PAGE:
Thinking in layers is an additive technique–place one layer of color, then another–but it requires subtractive thinking to begin. That is, you must look at a scene, observe it carefully, determine which areas can be isolated and painted with a single color wash without interfering with other areas. For example, a red wall might be washed, but the blue roof should not be washed in the same layer–unless you’re seeking purple results.

A market in Puerto Rico, painted by Tom Hoffman, provides an illustration of wide dynamic range (note the darks at the top, the lights in the distance),  layering and simple design for optimum impact.

A market in Puerto Rico, painted by Tom Hoffman, provides an illustration of wide dynamic range (note the darks at the top, the lights in the distance), layering and simple design for optimum impact.

Hoffman also encourages the use of a wide dynamic range: the lightest lights and the darkest darks are what makes a painting come to life. Too often, he explains, the range is almost exclusively in the middle tones, and, as a result, the work lacks energy, contrast, and a compelling reason for anybody to pay much attention. Again, appreciate the metaphor because it applies to so many aspects of life: dark and light, silent and boisterous, and so on.

Final lesson: simplify to the point of abstraction. His most powerful work tends to be simple masses of color, artfully arranged.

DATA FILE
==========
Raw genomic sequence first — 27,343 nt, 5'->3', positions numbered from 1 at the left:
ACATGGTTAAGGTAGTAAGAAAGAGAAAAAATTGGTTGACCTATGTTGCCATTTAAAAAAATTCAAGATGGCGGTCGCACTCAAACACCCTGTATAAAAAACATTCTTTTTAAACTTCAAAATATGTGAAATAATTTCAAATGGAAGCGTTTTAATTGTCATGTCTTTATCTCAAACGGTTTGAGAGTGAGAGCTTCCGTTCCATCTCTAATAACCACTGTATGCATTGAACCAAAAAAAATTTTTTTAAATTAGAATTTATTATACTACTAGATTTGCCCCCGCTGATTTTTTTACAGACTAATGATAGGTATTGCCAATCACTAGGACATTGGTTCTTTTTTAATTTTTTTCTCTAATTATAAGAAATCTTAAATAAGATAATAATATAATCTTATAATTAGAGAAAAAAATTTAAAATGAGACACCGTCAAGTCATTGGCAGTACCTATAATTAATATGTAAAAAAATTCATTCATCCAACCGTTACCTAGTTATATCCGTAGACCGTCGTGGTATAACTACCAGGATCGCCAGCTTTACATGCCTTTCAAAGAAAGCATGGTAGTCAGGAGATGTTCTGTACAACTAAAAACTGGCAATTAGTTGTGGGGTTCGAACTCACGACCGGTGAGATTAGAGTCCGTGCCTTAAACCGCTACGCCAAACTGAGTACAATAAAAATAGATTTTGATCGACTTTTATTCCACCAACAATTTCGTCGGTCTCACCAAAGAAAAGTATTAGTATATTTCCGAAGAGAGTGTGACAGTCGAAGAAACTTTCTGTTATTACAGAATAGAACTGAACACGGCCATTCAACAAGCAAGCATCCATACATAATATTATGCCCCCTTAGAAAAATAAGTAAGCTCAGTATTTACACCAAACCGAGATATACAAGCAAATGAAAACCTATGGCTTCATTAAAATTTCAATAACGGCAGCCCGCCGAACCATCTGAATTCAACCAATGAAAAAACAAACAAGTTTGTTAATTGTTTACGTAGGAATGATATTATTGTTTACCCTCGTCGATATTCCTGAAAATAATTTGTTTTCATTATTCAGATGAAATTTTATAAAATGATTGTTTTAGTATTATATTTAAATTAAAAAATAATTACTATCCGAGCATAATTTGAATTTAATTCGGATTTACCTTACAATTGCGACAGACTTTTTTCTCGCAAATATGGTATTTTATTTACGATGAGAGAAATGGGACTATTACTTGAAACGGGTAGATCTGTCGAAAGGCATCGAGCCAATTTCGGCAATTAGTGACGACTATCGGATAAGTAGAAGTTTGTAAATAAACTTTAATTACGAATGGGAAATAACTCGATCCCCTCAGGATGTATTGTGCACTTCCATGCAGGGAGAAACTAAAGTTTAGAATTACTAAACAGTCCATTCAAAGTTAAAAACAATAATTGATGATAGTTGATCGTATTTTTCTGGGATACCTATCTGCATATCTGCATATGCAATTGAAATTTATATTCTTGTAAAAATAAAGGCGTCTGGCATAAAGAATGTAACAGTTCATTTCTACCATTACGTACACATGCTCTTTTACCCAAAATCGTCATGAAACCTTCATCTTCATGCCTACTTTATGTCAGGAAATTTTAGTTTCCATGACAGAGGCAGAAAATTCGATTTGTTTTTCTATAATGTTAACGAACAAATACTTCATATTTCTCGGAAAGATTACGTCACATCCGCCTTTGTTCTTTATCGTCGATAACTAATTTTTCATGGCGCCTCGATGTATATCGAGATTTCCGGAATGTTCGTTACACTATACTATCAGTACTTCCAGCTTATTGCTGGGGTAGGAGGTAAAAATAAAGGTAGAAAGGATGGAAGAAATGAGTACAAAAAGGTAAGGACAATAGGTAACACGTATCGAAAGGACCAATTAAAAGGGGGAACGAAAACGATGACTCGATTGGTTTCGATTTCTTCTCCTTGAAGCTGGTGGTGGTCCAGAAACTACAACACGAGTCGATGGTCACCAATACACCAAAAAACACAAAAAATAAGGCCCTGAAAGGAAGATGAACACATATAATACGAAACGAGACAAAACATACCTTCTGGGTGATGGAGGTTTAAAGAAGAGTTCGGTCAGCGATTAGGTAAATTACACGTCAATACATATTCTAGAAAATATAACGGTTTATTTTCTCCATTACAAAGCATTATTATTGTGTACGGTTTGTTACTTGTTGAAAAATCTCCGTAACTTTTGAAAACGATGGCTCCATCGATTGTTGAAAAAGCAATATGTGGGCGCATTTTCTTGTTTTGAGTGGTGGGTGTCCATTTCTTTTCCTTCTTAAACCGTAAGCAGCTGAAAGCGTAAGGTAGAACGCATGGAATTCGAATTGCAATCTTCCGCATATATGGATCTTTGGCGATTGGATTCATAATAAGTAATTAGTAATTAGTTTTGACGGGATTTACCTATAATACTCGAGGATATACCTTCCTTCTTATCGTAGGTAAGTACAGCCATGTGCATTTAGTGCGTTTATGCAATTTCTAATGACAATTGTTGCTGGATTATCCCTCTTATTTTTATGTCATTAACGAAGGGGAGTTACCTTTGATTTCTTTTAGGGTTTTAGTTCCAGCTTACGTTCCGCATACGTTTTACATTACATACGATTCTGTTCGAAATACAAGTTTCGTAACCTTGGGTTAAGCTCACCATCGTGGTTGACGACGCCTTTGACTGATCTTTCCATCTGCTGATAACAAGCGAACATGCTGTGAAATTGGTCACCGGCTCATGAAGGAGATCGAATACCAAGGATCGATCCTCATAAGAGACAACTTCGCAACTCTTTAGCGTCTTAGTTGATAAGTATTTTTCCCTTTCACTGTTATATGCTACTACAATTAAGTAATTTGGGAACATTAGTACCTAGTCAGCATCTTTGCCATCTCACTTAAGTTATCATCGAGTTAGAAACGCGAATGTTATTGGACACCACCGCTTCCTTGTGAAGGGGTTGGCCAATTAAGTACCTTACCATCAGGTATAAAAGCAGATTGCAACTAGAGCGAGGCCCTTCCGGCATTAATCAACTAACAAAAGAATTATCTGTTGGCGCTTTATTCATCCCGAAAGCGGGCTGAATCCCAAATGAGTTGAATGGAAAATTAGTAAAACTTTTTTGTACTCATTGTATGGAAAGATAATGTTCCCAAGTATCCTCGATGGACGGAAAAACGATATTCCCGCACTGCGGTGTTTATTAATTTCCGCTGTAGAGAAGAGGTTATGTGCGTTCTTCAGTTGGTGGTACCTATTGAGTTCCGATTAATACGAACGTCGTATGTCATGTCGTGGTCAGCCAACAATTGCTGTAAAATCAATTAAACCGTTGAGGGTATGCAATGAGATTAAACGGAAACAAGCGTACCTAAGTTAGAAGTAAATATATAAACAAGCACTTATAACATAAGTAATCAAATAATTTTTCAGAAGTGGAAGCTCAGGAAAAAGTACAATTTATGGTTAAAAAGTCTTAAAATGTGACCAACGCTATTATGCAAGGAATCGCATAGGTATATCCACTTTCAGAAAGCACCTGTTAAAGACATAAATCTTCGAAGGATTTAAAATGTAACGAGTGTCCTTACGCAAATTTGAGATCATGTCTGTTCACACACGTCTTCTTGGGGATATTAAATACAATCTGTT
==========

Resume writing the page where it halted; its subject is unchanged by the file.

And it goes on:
The name of the book is Watercolor Painting: A Comprehensive Approach to Mastering the Medium.

Watercolor Hoffman


Picture from Bureau of Labor Statistics job outlook for teachers. Their caption: "Teachers play an important role in fostering the intellectual and social development of children." http://www.bls.gov/oco/ocos318.htm

The next industry that could be decimated by technology: teaching.

Will Richardson thinks, writes and teaches others about the use of technology in education. In this blog posting, Will responds to a rosy Wall Street Journal article about the online learning business.

The ‘yikes’ part: “In Idaho, Alan Dunn, superintendent of the Sugar-Salem School District, says that he may cut entire departments and outsource their courses to online providers. “It’s not ideal,” he says. “But Idaho is in a budget crisis, and this is a creative solution.”

Please read Will’s post.

FOLLOWUP: When I spoke with my father about Will’s post, he told me an interesting story about two of his teachers. I suggested that he write the story as a brief essay, and submit it to Will. He did, and Will published it.